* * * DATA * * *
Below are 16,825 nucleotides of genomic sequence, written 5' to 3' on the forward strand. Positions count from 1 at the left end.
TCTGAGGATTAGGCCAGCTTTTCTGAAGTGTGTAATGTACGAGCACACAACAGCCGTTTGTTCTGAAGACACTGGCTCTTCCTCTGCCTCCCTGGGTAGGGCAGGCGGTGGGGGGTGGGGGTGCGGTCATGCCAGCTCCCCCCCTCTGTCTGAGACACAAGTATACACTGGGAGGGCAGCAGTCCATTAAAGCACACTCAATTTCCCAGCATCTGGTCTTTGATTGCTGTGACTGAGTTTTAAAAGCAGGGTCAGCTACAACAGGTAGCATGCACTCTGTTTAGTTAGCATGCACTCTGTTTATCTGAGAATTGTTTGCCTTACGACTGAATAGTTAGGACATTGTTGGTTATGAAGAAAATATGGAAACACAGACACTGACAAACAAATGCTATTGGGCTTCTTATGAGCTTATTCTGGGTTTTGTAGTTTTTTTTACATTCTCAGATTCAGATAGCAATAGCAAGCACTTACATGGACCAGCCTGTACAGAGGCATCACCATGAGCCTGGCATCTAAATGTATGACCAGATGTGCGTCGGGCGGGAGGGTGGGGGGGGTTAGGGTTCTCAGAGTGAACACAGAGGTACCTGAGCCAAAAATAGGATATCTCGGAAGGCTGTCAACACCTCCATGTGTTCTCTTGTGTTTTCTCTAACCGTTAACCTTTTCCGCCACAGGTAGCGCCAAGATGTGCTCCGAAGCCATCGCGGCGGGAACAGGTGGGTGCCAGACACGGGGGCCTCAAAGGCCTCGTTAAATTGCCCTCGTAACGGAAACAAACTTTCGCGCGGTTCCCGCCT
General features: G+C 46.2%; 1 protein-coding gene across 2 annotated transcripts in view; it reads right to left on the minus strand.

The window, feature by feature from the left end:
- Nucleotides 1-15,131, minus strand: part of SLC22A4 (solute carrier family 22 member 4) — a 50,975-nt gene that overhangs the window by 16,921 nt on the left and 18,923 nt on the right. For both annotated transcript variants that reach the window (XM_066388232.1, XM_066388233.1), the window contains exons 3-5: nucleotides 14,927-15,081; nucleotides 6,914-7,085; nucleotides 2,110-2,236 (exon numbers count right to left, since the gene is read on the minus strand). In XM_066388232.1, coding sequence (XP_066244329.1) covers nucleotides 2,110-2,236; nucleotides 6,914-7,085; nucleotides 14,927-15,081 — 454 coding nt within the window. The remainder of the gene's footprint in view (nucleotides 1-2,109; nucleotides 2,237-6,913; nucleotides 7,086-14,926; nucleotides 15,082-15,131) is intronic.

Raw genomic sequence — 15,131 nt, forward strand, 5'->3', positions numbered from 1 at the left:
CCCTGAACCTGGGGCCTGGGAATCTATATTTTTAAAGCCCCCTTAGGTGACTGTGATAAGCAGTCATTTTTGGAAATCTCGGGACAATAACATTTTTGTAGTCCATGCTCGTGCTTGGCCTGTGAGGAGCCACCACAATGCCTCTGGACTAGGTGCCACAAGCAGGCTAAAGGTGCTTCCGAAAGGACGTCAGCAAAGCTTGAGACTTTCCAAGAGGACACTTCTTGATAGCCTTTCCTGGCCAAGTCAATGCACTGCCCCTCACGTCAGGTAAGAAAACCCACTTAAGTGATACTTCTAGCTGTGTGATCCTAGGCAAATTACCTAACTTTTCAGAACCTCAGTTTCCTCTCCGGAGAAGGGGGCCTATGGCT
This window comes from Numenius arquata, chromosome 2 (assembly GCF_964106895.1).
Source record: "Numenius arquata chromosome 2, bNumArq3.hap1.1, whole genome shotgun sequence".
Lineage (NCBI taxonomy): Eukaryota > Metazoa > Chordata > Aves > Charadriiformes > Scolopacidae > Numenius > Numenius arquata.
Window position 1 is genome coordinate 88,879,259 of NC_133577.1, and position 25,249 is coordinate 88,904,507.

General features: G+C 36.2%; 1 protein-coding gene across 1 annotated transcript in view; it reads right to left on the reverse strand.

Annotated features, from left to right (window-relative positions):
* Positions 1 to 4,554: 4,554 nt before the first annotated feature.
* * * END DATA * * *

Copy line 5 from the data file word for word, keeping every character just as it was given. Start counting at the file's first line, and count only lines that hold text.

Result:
- Nucleotides 1-15,131, minus strand: part of SLC22A4 (solute carrier family 22 member 4) — a 50,975-nt gene that overhangs the window by 16,921 nt on the left and 18,923 nt on the right. For both annotated transcript variants that reach the window (XM_066388232.1, XM_066388233.1), the window contains exons 3-5: nucleotides 14,927-15,081; nucleotides 6,914-7,085; nucleotides 2,110-2,236 (exon numbers count right to left, since the gene is read on the minus strand). In XM_066388232.1, coding sequence (XP_066244329.1) covers nucleotides 2,110-2,236; nucleotides 6,914-7,085; nucleotides 14,927-15,081 — 454 coding nt within the window. The remainder of the gene's footprint in view (nucleotides 1-2,109; nucleotides 2,237-6,913; nucleotides 7,086-14,926; nucleotides 15,082-15,131) is intronic.